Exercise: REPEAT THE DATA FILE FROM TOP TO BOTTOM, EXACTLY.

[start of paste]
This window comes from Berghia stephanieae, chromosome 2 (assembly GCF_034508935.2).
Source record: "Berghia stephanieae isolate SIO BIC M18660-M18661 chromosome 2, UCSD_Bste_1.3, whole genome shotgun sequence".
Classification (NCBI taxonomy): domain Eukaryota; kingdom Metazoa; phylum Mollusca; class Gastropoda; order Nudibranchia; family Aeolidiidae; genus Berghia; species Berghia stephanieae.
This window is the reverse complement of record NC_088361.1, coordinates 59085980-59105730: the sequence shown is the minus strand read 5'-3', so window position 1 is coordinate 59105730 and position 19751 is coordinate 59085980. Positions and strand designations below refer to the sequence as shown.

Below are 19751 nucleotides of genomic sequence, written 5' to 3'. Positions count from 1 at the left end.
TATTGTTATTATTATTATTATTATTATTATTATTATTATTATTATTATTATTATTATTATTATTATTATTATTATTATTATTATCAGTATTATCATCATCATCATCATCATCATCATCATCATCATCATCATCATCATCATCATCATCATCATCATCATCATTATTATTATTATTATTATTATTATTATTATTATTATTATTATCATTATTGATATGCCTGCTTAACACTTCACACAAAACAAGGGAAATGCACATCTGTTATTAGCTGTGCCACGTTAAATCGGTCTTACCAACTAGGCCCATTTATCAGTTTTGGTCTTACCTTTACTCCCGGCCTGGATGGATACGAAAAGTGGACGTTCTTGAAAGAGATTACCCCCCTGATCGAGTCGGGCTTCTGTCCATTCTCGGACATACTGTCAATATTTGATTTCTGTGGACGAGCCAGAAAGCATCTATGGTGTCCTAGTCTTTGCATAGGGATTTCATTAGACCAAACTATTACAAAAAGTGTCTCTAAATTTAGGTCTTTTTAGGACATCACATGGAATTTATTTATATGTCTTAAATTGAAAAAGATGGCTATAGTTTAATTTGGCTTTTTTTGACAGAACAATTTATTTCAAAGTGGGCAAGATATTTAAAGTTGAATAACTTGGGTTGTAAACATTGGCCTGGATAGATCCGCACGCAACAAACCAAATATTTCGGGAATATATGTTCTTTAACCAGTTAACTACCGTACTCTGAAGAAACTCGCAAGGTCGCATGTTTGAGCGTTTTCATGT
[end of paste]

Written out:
This window comes from Berghia stephanieae, chromosome 2 (assembly GCF_034508935.2).
Source record: "Berghia stephanieae isolate SIO BIC M18660-M18661 chromosome 2, UCSD_Bste_1.3, whole genome shotgun sequence".
Classification (NCBI taxonomy): domain Eukaryota; kingdom Metazoa; phylum Mollusca; class Gastropoda; order Nudibranchia; family Aeolidiidae; genus Berghia; species Berghia stephanieae.
This window is the reverse complement of record NC_088361.1, coordinates 59085980-59105730: the sequence shown is the minus strand read 5'-3', so window position 1 is coordinate 59105730 and position 19751 is coordinate 59085980. Positions and strand designations below refer to the sequence as shown.

Below are 19751 nucleotides of genomic sequence, written 5' to 3'. Positions count from 1 at the left end.
TATTGTTATTATTATTATTATTATTATTATTATTATTATTATTATTATTATTATTATTATTATTATTATTATTATTATTATTATCAGTATTATCATCATCATCATCATCATCATCATCATCATCATCATCATCATCATCATCATCATCATCATCATCATCATTATTATTATTATTATTATTATTATTATTATTATTATTATTATCATTATTGATATGCCTGCTTAACACTTCACACAAAACAAGGGAAATGCACATCTGTTATTAGCTGTGCCACGTTAAATCGGTCTTACCAACTAGGCCCATTTATCAGTTTTGGTCTTACCTTTACTCCCGGCCTGGATGGATACGAAAAGTGGACGTTCTTGAAAGAGATTACCCCCCTGATCGAGTCGGGCTTCTGTCCATTCTCGGACATACTGTCAATATTTGATTTCTGTGGACGAGCCAGAAAGCATCTATGGTGTCCTAGTCTTTGCATAGGGATTTCATTAGACCAAACTATTACAAAAAGTGTCTCTAAATTTAGGTCTTTTTAGGACATCACATGGAATTTATTTATATGTCTTAAATTGAAAAAGATGGCTATAGTTTAATTTGGCTTTTTTTGACAGAACAATTTATTTCAAAGTGGGCAAGATATTTAAAGTTGAATAACTTGGGTTGTAAACATTGGCCTGGATAGATCCGCACGCAACAAACCAAATATTTCGGGAATATATGTTCTTTAACCAGTTAACTACCGTACTCTGAAGAAACTCGCAAGGTCGCATGTTTGAGCGTTTTCATGT